We can see the aero offerings from several manufacturers beginning to converge on a common silhouette; kammtail tube profiles, a horizontal top tube, dropped chainstays and a heavily sculpted seat tube to allow the rear wheel to nestle in as close as possible. The six bikes in the header image above are six of today's take on aero bike design. With a bit of effort, it’s possible to tell them apart, but that effort is a symbol of the convergent bike design we've seen in recent years. 

Should you be stuck, the answers can be found at the bottom of this article. 

The wind tunnel at Politecnico di Milano hosted UAE Team Emirates

Is the focus on wind tunnel testing converging bike design around a single ideal? (Image credit: UAE Team Emirates)

Would changing the rules help? 

Calls to re-evaluate the UCI rulebook are made relatively regularly (though they do often fall on deaf ears). They mostly focus on the 6.8kg weight limit, originally introduced in the year 2000 to ensure that race bikes were strong enough following the introduction of carbon fibre, but replacing this with objective independent strength testing would certainly open up a new frontier for designers and engineers. I suspect aero would still trump low weight, though, and not really result in any meaningful change to the silhouettes we see.

Despite the 3:1 ratio being scrapped in 2016 and replaced by slightly more relaxed regulations regarding minimum and maximum tube widths, designers and engineers are still constrained by a hypothetical box, outside of which the silhouette of a frameset cannot stray.

A combination of de-regulating the silhouette of framesets (something that is rumoured to be on the cards) in addition to replacing the weight limit with objective testing could take us back to the early days of aero bikes, whereby most manufacturers worth their salt had a dedicated lightweight bike for days in the mountains, and an aero bike for flatter stages. What would riders choose on a day with a flat start and a hilly finish, the 4.8kg climbing bike or the hyper aero option that weighs almost twice as much?

A purple time trial bike stands in a warehouse setting

This triathlon specific, UCI illegal Shiv shows what can be done outside the confines of the rules of the day (Image credit: Specialized)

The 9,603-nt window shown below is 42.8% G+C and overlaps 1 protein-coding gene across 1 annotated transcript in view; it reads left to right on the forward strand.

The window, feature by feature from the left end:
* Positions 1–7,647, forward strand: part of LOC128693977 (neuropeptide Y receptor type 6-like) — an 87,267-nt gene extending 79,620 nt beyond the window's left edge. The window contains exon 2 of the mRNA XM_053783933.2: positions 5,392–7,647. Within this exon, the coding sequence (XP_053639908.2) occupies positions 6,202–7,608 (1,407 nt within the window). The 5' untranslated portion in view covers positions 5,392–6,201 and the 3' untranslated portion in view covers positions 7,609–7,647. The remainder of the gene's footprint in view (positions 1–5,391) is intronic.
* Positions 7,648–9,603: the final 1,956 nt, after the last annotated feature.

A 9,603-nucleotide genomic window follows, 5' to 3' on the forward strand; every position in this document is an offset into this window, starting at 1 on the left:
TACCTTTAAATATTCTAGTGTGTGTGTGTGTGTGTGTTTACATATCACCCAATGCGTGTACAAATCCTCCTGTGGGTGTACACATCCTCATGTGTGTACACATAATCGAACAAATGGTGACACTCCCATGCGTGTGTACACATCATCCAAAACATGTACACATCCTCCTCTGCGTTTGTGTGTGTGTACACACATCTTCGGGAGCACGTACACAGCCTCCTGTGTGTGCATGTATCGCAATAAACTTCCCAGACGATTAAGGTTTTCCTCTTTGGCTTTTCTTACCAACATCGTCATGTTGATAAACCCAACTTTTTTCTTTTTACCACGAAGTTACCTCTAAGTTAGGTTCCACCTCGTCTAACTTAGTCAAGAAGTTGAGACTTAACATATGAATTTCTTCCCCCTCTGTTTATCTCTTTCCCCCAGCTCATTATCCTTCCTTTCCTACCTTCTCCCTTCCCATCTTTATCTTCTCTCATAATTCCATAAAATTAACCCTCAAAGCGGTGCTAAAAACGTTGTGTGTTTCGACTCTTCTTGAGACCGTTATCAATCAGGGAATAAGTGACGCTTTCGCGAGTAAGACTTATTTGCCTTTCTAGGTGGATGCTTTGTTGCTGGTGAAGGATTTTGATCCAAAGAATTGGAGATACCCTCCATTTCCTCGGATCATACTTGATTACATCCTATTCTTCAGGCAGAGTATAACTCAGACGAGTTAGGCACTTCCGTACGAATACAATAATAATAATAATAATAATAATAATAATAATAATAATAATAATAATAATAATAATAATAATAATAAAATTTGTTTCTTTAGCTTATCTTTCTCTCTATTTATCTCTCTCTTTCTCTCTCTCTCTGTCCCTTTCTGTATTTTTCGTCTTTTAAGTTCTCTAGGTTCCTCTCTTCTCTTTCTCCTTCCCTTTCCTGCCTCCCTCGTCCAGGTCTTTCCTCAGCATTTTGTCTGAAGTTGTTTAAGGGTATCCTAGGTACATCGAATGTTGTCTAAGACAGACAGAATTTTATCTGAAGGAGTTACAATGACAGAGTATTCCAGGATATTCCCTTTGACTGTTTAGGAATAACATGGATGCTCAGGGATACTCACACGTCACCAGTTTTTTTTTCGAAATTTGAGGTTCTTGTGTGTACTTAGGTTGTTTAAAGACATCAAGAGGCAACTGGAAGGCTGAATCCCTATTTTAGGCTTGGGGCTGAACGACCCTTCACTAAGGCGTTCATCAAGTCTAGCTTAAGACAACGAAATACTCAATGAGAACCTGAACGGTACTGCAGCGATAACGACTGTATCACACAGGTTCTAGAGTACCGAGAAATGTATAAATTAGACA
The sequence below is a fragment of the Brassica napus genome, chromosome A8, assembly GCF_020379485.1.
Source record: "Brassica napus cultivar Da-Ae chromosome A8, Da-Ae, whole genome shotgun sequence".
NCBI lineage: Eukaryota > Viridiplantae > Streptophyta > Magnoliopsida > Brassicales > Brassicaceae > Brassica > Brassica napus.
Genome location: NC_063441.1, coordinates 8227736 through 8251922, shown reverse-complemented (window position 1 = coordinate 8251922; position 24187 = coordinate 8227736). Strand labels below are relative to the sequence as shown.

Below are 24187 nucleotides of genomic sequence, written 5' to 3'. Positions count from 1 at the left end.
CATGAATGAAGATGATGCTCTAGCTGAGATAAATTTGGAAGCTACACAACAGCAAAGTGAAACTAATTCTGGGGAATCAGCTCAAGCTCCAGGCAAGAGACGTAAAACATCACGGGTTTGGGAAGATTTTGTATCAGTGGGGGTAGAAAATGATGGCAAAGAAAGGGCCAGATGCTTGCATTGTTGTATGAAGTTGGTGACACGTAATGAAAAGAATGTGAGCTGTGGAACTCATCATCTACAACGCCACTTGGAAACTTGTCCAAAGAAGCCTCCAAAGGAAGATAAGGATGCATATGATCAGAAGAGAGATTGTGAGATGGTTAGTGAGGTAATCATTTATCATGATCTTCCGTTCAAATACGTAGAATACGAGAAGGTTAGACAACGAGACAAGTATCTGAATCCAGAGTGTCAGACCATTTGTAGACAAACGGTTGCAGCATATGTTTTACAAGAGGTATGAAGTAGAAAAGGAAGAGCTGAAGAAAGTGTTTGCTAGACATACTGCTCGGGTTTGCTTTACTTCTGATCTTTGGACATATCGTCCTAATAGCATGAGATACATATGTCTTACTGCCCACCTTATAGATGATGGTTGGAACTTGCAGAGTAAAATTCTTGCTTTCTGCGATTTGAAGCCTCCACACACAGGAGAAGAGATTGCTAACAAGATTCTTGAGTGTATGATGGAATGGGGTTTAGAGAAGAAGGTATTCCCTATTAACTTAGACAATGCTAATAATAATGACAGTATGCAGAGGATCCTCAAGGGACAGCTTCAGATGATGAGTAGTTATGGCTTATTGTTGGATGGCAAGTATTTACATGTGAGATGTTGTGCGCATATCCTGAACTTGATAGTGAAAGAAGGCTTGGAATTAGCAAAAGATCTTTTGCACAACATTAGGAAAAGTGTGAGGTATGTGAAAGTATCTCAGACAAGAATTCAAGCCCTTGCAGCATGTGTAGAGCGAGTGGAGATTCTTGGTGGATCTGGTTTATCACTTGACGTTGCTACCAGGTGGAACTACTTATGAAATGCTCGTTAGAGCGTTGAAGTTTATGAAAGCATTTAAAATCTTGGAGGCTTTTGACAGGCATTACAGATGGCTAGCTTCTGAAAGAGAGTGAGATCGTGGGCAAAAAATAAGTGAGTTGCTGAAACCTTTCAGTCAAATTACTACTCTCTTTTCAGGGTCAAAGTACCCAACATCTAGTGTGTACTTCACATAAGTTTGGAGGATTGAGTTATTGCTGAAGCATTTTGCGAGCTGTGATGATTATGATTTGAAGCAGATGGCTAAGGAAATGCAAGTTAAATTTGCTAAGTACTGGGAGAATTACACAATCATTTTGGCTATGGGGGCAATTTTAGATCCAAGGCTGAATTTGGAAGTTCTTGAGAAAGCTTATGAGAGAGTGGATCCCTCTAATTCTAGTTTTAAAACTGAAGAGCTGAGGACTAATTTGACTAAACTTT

Is convergent evolution actually a good thing? 

We’ve been through periods when all race bikes genuinely looked the same, and we look back on that period with borderline reverence. It’s only the fact that we’ve had a taste of unusual, and dare I say slightly ugly, design flourishes of the last 20 years or so that there are calls that all bikes look the same now. 

A convergence of design needn’t be a bad thing either, it just means the differences, as was the case with steel alloy compositions and butting profiles, are harder to pick out by sight. Manufacturers have to make sure their bikes sell, as well as win races, and so if their high-end bikes perform well in the wind tunnel but handle like trash it’s something they’ll have to rectify; once we reach a logical endpoint of aero, manufacturers will have to focus on other aspects of performance in order to differentiate their products from their competitors, which can only be a good thing.

We saw this recently with the new Merida Time Warp TT, which was exactly the same aerodynamically as its predecessor, but faster thanks to improvements in comfort, handling and braking performance. As with the criticism of aluminium for being harsh to ride falling by the wayside in recent years, so too is the reputation for aero bikes being uncomfortable slowly dissipating as manufacturers are forced to improve other aspects of the ride to maintain a competitive advantage.

And finally, for those trying to guess the bikes shown in the silhouettes above, the answers are as follows. 

Top row, from left to right: Giant Propel, Cannondale SystemSix, Orbea Orca Aero. 

Bottom row, from left to right: Ribble Ultra SLR, Merida Reacto, Canyon Aeroad.